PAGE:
There were awesomely crafted statues, this church is historically important, but one cannot spend more than 10 minutes here. Besides the place was under renovation, but a must see for history buffs like me.
This was where Vasco Da Gama was buried when he came here the third time. His remains was later shifted to Lisbon in Portugal.
This cemetery is more than 285 years old, it has tombs of 104 Europeans. It is open only at the request of the visitors. None of the tomb carry a cross, and they are all of the Dutch architecture. St. Francis Church is maintaining a record of people buried there.
Maritime Museum of Kochi
The Maritime Museum displays history of the Indian navy. It depicts the bravery of men and women to keep India’s coast safe from external aggression by sea. The museum celebrates the accomplishments and the bravery of the sailors in the medieval age as well as the modern age. It also tells story about Kerala being one of the trade routes of the ancient and medieval times. The museum is located inside a small compound next to INS Dronacharya, a gunnery school in Kochi. The gunnery school trains men and women of the Indian navy in handling missiles, artillery, and radar systems.
Visiting hours: 9:30 AM to 1:00 PM in the morning, 2:30 PM to 6:00 PM in the evening. I walked to the museum, and by the time I got there it was 2.20 in the afternoon.
Santa Cruz Basilica
The basilica is one of the oldest churches in India, and a heritage building. The architecture is Indo – European. The building was once used by the Dutch as an armory. There are canvas paintings depicting the life of Jesus Christ.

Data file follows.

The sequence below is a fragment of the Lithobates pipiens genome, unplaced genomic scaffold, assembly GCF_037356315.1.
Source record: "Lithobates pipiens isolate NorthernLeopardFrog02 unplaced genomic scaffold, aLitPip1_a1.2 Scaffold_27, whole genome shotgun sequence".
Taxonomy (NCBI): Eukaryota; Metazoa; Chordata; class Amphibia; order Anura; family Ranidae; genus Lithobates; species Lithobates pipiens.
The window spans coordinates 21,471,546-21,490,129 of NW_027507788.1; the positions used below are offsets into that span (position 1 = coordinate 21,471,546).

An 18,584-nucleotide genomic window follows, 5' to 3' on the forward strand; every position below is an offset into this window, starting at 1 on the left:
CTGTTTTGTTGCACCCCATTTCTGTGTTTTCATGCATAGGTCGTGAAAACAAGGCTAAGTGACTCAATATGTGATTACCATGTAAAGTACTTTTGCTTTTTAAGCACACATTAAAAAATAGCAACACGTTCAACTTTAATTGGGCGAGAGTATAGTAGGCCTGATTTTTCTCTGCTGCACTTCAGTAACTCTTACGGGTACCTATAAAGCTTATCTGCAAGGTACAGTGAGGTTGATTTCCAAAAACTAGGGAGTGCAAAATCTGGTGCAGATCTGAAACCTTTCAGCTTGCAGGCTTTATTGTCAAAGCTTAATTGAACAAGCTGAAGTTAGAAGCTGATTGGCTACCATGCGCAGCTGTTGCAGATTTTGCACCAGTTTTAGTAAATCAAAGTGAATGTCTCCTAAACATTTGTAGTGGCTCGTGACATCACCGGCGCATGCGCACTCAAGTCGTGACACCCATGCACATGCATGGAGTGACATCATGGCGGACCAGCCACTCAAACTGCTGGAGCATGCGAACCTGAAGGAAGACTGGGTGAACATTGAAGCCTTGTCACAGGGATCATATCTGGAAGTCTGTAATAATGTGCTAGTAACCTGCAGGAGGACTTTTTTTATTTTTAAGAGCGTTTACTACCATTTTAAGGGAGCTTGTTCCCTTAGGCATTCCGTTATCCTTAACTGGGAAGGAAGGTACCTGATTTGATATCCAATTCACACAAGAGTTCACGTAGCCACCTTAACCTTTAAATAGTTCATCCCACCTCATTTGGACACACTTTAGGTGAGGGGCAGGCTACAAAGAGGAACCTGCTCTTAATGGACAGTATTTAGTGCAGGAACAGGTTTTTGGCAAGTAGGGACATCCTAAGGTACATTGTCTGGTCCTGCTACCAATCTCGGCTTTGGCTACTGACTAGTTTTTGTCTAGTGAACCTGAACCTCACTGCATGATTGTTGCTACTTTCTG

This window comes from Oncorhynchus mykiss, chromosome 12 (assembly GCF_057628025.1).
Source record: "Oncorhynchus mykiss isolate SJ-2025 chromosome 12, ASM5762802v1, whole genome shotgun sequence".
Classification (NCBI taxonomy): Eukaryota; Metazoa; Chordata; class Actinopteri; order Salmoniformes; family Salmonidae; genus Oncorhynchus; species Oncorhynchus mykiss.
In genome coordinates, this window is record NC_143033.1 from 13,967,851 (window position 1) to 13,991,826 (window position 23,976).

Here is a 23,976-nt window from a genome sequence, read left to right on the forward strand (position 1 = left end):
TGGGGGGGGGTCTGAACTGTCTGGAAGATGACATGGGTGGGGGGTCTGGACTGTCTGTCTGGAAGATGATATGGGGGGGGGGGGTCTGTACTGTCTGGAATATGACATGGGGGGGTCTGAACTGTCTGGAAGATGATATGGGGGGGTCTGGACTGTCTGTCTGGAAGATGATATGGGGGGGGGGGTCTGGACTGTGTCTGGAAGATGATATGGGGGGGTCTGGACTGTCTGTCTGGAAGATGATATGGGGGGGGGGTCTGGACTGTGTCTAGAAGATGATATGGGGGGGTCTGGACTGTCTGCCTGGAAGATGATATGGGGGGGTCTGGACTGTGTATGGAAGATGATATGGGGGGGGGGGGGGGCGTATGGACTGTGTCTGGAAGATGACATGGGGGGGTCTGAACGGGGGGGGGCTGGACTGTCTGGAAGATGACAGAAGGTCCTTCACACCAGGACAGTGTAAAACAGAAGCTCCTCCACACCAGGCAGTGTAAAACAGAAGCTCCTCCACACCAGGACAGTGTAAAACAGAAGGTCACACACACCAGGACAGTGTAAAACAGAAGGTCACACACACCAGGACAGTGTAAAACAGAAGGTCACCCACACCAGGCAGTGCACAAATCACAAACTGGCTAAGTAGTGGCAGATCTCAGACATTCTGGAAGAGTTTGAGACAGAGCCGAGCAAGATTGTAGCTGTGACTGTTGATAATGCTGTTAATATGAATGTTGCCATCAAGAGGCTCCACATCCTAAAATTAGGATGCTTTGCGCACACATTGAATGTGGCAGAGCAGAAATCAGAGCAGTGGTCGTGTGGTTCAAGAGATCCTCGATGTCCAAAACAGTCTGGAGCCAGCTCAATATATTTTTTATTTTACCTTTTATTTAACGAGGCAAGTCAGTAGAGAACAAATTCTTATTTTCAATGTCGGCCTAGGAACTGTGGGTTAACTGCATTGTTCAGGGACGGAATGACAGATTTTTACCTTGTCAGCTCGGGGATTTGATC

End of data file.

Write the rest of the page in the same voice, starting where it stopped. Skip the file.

The cathedral is colossal, Christian art filling the interiors. The interior is a work of art by an Italian painter Antonio Moscheni. He has also the same man who decorated the St. Aloysius Church at Mangalore (I studied at St. Aloysius College in Mangalore for two years). If you have to look up at the ceiling to see the painting make sure you have someone to support you if you fall on your back.
The Indo-Portuguese Museum is inside the Bishop’s House. This museum shows details about Portuguese in Fort Kochi, the Portuguese influence in the area, especially their art and the architecture.
The alleys of Jew Town has antique shops, and shops from where people were buying memorabilia. Most of the Jews living here have left the place, now there are people of other communities living here. The Paradesi Synagogue is in the Jew Town.
The Jewish Synagogue
This is the oldest in India, and in all the Commonwealth of Nations. it was built by the Cochin Jews on the land gifted by the Raja of Cochin, Rama Varma. They had a prosperous trading community here. This was built here after the first one was destroyed at Cranganore. The one in Cranganore was built in the 4th century after the Jews got here after the destruction of Jerusalem for the second time at the hands of the Romans.
You’ll have to take your shoes off because the flooring was done with 300 year old Chinese tiles, and the hall has multitude of antique lampsm Belgian chandeliers, and other artifacts. Photography is not allowed inside, but there are many photographs of the interiors in other travel websites. You can spend five to ten minutes here. The Synagogue shares its wall with the Pazhayannur Bhagavathy temple which is next door. The entry fee is small.
The Portuguese built the palace and gifted to the Raja of Cochin, Kerala Varma in 1555. The Dutch renovated the church after they took it. But over the years everybody came to know it as the Dutch Palace. Today it is a museum which tells the story of the Rajas of Cochin, and the Portuguese, Dutch, and the English influence in the region. There is also a mural depicting the story of Ramayana. There are palanquins, royal umbrellas, coins, stamps on display. The compound has a temple for Pazhayannur Bhagavathy, the protective Goddess of the Kochi royal family. In the same compound, is the Lord Krishna temple, and a temple for Lord Shiva. The palace doesn’t look like much but it is worth going to, considering the fact that there is a lot of history.